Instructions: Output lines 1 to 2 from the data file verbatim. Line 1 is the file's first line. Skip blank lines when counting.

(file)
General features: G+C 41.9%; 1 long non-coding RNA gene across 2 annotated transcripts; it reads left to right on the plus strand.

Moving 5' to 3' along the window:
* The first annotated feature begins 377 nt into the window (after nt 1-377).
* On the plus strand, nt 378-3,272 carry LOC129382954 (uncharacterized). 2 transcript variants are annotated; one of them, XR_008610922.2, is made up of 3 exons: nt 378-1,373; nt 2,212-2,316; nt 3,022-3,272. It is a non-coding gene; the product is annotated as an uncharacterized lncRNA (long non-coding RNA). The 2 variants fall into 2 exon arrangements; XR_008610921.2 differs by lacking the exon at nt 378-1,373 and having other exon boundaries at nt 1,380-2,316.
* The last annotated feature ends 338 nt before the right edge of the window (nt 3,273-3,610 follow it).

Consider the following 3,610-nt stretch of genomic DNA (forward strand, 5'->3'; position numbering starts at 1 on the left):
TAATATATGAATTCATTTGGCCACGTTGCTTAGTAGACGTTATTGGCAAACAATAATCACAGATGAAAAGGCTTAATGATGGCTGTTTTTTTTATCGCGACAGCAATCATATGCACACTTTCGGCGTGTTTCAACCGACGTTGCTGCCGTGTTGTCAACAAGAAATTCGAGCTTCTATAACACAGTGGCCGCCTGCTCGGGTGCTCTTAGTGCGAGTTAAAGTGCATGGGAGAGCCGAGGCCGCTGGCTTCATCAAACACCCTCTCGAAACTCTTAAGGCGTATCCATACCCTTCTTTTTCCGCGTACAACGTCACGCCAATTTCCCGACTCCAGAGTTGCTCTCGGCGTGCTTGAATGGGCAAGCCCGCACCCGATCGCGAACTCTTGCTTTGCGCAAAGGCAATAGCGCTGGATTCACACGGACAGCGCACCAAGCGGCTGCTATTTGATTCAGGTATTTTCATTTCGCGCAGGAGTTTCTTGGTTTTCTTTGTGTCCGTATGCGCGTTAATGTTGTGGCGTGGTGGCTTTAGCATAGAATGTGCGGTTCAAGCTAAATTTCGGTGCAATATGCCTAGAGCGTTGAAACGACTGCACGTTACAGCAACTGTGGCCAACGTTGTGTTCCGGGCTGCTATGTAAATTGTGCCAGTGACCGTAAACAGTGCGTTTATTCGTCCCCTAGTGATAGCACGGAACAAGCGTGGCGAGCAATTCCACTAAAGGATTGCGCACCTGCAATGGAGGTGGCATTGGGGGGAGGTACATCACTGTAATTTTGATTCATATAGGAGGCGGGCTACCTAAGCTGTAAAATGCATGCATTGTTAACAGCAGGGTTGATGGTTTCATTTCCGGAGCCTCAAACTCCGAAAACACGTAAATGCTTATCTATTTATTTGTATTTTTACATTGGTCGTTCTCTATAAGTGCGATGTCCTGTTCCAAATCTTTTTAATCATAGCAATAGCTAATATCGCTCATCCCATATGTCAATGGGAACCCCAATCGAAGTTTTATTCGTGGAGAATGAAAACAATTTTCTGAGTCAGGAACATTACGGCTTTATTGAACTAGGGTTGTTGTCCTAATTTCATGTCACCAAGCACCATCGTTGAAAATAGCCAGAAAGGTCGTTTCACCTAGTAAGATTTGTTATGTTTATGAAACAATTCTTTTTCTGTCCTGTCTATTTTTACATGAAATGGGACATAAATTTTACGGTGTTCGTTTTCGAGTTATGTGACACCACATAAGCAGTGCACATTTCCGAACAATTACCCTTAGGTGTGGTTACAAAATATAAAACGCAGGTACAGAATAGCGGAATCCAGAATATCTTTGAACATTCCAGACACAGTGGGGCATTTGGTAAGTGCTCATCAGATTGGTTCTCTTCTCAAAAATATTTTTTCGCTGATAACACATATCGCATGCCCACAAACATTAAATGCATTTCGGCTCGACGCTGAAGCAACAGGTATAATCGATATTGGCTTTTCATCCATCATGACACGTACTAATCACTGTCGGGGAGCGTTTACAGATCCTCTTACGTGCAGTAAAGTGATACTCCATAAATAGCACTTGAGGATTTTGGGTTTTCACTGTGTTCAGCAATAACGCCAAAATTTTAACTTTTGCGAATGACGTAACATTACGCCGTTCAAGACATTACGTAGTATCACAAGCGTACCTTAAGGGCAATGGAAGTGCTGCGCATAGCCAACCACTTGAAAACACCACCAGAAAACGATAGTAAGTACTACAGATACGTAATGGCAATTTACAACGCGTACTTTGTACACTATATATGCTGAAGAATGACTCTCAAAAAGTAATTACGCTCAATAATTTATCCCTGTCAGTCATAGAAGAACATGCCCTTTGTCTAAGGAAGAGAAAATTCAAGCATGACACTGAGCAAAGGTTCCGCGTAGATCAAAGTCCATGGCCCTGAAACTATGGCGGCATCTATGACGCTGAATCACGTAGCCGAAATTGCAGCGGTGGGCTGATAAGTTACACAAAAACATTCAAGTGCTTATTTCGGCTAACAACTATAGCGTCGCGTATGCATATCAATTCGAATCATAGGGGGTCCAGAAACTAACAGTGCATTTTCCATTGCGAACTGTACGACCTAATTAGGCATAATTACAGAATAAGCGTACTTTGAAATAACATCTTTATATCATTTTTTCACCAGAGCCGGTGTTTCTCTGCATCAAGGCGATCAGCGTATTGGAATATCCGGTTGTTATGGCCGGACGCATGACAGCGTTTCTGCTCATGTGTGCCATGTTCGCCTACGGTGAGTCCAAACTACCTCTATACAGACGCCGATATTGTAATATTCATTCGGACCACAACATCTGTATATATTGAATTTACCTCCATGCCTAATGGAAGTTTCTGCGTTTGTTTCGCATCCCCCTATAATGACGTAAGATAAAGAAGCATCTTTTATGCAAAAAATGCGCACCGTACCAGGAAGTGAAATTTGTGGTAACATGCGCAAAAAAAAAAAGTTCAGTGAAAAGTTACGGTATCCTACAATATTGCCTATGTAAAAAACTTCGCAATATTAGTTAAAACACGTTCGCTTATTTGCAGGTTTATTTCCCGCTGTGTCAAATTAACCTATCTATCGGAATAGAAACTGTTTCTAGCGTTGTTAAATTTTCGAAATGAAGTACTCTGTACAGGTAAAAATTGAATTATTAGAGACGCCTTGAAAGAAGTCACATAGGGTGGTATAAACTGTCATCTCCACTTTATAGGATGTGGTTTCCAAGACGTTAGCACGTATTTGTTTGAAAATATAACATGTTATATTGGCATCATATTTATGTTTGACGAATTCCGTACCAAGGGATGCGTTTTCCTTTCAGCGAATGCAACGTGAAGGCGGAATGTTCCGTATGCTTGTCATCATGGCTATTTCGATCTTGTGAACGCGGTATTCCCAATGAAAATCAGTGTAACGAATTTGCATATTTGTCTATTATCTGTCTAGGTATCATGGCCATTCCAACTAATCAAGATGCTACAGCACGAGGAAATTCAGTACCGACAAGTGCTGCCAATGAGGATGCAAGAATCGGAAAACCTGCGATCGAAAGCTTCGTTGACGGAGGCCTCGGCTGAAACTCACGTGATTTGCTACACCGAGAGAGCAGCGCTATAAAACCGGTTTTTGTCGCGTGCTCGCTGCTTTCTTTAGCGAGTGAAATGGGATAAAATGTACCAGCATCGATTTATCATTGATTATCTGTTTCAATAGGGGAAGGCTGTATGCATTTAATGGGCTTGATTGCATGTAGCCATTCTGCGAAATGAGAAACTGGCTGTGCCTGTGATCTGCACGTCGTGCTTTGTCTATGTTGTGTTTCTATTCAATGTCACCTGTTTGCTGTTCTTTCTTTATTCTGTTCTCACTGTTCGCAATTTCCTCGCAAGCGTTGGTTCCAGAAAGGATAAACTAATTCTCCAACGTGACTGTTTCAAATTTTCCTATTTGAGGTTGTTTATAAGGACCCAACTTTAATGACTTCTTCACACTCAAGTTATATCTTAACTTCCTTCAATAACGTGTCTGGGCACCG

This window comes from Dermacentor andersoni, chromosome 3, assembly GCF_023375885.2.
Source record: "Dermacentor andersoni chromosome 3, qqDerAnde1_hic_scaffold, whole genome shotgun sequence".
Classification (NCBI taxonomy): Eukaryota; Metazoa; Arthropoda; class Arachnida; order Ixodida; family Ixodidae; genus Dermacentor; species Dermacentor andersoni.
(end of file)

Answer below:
General features: G+C 41.9%; 1 long non-coding RNA gene across 2 annotated transcripts; it reads left to right on the plus strand.

Moving 5' to 3' along the window: